Etchings are diddly, as my mother would say. A zinc plate, coated with a tar mixture. Then a drawing in the tar, set the plate in acid, and wait for the drawing to etch into the plate. At a certain point, my mother would take the tar off and run some proofs. These were experimental, trying different colors. She would put the tar back on and continue with the drawing. When she was satisfied with the proof, she would start running the edition. The tar is removed, and for each etching the plate is inked with a roller. The ink is gently wiped off, until it is light on the remaining flat parts of the plate and heavier in the lines. The plate is placed on the press, a piece of paper that is soaked is placed on the plate, heavy felt cloth is lowered over it and the plate and paper are run through the press. We had a guard, but keep your fingers away! The felt is lifted, the paper is lifted and the paper is set to dry. The plate is wiped and inked again. The edition is numbered: 1/20 or 1/50. My mother ran some plates many many times. A tiny one named Tag, of a unicorn playing tag with butterflies, is done in multiple colors. Others were a much smaller edition, of 20 or 30. The very large plates are a challenge to ink and wipe. It takes practice to wipe the ink but not wipe it out of the lines.

I have three photographs of H. Ottaway’s Iris and Poppies etching. The featured image is 17/30, colored edition, 1976. The one below is a proof for the color edition. The last one is a proof for her black and white edition.

Iris and Poppies Etching, by Helen Burling Ottaway, proof for color edition.
Iris and Poppies Etching, black and white proof, Helen Burling Ottaway, 1976.

#ATOZBLOGGINGCHALLENGE2022 # art # Women artists # Helen Burling Ottaway #ATOZCHALLENGE

D is for drawing

I am blogging A to Z about artists, particularly women artists and mostly about my mother, Helen Burling Ottaway.

This is my sister Chris again, from a 1978 sketchbook that my mother mailed to me. My mother had a sketchbook with her most of the time. She kept everything. My father did not sort anything and I am just now beginning to catalog the art, the sketchbooks, and my mother’s diaries. My mother died in 2000 and my father in 2013. The silver lining of being off from work post pneumonia is that I am going through the boxes and beginning to organize things. It looks like it is not a small job.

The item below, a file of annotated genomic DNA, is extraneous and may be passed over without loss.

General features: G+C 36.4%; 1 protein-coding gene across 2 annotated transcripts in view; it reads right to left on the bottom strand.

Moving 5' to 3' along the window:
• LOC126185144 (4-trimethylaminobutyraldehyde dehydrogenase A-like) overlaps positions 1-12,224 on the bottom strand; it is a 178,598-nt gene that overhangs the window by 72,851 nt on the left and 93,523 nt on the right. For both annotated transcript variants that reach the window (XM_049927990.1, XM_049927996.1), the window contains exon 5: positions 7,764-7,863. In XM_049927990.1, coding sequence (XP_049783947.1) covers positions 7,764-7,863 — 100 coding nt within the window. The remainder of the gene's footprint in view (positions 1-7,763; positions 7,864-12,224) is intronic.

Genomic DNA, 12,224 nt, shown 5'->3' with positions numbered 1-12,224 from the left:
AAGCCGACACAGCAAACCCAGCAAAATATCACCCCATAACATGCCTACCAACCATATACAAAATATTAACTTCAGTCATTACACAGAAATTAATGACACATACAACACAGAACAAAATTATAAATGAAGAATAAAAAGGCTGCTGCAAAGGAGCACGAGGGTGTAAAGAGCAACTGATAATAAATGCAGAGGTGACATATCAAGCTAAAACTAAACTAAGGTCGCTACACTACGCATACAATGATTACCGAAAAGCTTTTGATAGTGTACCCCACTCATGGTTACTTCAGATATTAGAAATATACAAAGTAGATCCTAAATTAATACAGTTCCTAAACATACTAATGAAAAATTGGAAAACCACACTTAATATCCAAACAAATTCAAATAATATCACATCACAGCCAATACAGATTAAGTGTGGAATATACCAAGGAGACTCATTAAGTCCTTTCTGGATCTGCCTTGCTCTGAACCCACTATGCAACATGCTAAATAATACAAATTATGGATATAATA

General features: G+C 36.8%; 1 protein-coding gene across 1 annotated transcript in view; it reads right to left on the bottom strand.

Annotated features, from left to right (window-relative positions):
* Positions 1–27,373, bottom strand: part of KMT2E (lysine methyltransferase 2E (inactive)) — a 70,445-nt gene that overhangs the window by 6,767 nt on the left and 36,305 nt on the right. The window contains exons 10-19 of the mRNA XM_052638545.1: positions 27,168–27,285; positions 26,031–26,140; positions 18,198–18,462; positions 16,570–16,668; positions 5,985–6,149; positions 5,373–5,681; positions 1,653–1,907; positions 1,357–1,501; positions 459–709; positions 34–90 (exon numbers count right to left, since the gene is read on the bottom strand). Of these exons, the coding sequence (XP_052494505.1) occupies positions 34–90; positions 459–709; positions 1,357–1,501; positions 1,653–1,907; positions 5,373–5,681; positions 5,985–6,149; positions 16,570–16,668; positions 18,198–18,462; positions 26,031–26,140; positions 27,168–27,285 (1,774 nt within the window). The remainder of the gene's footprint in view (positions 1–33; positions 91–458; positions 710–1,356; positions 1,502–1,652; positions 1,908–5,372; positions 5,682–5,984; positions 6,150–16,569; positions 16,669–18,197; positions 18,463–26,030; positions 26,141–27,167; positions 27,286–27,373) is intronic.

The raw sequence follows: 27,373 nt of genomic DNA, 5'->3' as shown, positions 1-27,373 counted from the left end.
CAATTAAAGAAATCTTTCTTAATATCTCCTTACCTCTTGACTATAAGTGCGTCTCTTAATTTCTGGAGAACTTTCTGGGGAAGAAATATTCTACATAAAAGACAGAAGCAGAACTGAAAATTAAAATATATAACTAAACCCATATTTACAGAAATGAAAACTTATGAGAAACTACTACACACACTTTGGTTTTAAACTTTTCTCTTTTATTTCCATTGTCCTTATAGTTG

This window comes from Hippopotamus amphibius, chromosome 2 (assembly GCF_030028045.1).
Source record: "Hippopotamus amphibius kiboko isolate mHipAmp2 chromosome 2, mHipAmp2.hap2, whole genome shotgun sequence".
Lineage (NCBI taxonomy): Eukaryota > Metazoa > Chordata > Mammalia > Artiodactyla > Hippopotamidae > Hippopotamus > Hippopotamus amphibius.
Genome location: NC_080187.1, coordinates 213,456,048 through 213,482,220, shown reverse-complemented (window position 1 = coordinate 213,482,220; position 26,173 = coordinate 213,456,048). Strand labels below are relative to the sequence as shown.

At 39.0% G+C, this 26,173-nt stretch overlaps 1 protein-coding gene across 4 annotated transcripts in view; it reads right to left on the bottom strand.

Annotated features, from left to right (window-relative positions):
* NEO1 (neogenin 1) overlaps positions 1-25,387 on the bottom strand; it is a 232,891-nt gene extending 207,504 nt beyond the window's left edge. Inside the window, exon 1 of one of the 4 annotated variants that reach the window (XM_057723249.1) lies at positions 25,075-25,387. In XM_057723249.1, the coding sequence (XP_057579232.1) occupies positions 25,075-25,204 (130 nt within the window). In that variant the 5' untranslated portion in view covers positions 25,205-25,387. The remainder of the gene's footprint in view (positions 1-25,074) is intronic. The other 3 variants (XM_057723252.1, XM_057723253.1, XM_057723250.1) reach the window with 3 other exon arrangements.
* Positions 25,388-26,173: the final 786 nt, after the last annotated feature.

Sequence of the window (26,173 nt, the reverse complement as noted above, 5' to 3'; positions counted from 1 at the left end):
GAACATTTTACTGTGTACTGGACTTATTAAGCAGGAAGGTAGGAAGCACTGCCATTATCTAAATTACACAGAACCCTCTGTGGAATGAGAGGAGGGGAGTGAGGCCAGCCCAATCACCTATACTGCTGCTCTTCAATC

#Blogging from A to Z #letter D #art #women artists #ATOZCHALLENGE

wearing sunglasses in the rain

Trigger warning: this is about dementia. I wrote this over ten years ago.

wearing sunglasses in the rain

I am weeping for you both

you have cared for her
for better or worse, for richer or poorer, in sickness and health

and she has lost her memory

you told me on the phone
that it’s not that bad

you say it again in the room

I knew before I saw her
that it was bad, very bad, much worse
she is only 60

she becomes agitated when we try to weigh her
old style doctor’s scale
frightens her to try to step up.
gentle caregiver that you have hired
pushes her, until I say stop, stop, stop
her weight does not matter

shuffling gait
she is frightened to be in a new place
I ask her questions gently
she does not want to sit in the chair in the exam room
“No!” she says “No!”
I leave the room until she’s calmer

when I return
I give her choices
“Shall I examine you first with my stethoscope
or shall I talk to your husband?”
I choose for her, the latter
she relaxes, a little
later, I tell her each step before I do it
she is slightly tense when I lay the stethoscope
on her thin shoulders, but she doesn’t fight

she tenses as I ask her husband questions
about the memory loss
ten years now, a steady course
I ask him what he understands about the prognosis
he shifts uncomfortably
and I ask her if she would like to wait in the waiting room
while I talk to him
Firm and clear: “Yes, I would.”

She is not in the room now
he says that she is not too bad
the picture comes slowly in to focus
mild memory loss, is what he thinks

there are three stages of memory loss, I say
mild, the short fibers, where short term memory is affected
we forget what someone just said
moderate, the medium axons
we forget the recipe that we’ve know for 50 years
we forget how to do math
we forget names and how to get to the store
we forget how to operate the car
severe, the long axons
executive function
we do not initiate things
we forget to get dressed
we forget how to speak
we forget our potty training

his eyes grow sadder and sadder

at last, we return to being a baby
we forget everything
at last, we remember the womb
we no longer want to eat